The new Medicare for All Political Action Committee has endorsed just seven Democratic House candidates—most of them running for toss-up seats in California.
Progressive Rep. Pramila Jayapal (D-Wash.) launched the Medicare for All Caucus in the House over the summer, and she also chairs the Medicare for All PAC. The caucus now has at least 70 members, although Democratic single-payer critics who don't want their party to shift that way point out this is far fewer than the 123 House Democrats who opted to co-sponsor the latest "Medicare for all" legislation.
On Friday, the PAC threw support behind five California Democrats in tight races that are considered key to the party flipping the House: Mike Levin, the Democrat running for the seat vacated by retiring GOP Rep. Darrel Issa; Josh Harder, who is challenging Rep. Jeff Denham; Katie Porter, who is challenging Rep. Mimi Walters; Katie Hill, who is challenging Rep. Steve Knight; and Harley Rouda, who is challenging Rep. Dana Rohrabacher.
The group also endorsed Nebraska Democrat Kara Eastman, who is running against Rep. Don Bacon in another tight race, and Liz Watson, who has challenged Rep. Trey Hollingsworth (R-Ind.).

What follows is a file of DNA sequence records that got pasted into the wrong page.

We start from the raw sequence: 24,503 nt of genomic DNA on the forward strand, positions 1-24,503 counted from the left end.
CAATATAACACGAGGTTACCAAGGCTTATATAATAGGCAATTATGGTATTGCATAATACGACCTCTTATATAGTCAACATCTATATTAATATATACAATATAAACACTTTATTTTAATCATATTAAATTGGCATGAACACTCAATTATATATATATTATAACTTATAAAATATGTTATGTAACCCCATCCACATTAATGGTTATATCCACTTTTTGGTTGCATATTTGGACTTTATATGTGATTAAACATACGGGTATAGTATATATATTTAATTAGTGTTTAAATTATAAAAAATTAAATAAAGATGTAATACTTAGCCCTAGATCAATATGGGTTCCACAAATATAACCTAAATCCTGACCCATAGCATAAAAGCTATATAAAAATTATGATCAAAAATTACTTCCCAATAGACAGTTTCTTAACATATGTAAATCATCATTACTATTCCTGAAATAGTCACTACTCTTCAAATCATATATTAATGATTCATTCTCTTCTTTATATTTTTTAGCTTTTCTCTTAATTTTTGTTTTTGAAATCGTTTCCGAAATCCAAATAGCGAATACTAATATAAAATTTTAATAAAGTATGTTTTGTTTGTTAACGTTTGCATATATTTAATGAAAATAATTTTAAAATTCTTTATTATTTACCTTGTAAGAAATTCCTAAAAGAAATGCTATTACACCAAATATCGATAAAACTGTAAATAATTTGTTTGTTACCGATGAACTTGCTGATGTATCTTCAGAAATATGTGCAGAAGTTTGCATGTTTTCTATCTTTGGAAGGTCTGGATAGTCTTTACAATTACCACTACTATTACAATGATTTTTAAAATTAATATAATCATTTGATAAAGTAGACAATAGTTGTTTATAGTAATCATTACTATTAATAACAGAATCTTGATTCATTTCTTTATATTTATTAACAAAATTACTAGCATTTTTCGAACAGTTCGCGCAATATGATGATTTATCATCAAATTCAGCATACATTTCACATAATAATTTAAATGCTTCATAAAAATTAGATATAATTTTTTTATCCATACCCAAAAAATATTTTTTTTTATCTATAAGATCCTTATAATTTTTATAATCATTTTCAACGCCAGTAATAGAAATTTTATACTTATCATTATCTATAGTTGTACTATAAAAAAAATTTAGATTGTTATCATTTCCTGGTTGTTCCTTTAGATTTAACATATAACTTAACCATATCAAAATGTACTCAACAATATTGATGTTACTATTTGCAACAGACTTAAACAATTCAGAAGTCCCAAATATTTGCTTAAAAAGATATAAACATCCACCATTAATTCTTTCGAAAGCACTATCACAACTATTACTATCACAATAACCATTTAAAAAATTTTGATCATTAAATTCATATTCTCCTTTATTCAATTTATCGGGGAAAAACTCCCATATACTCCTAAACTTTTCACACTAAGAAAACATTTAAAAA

Sen. Bernie Sanders (I-Vt.) has boosted the visibility of "Medicare for all," and most of the top Democrats seemingly jockeying for the Democratic 2020 presidential nomination, like Sens. Cory Booker (D-N.J.), Kamala Harris (D-Calif.) and Elizabeth Warren (D-Mass.) have jumped on board.
But Democratic leaders and rank-and-file members are trying to keep the policy at bay and instead focus on shoring up Obamacare with new funding and pushing back against Trump administration regulations.
The policy had a poor showing in the primaries, as several new progressive House candidates who ran on the platform lost their bids to Democrats who ran on the Affordable Care Act or expanding Medicare or Medicaid to a public option.
In the end, only seven candidates out of 125 seats—that have either been vacated by a Democratic incumbent or are for GOP-held districts likely to flip—got the single-payer endorsement.
Republicans, who are feeling the heat this election cycle for their attempt last year to repeal and replace Obamacare, have tried to paint "Medicare for all" as a majority-Democrat platform, saying in ads that Democrats want to "end" Medicare by opening it up for everyone.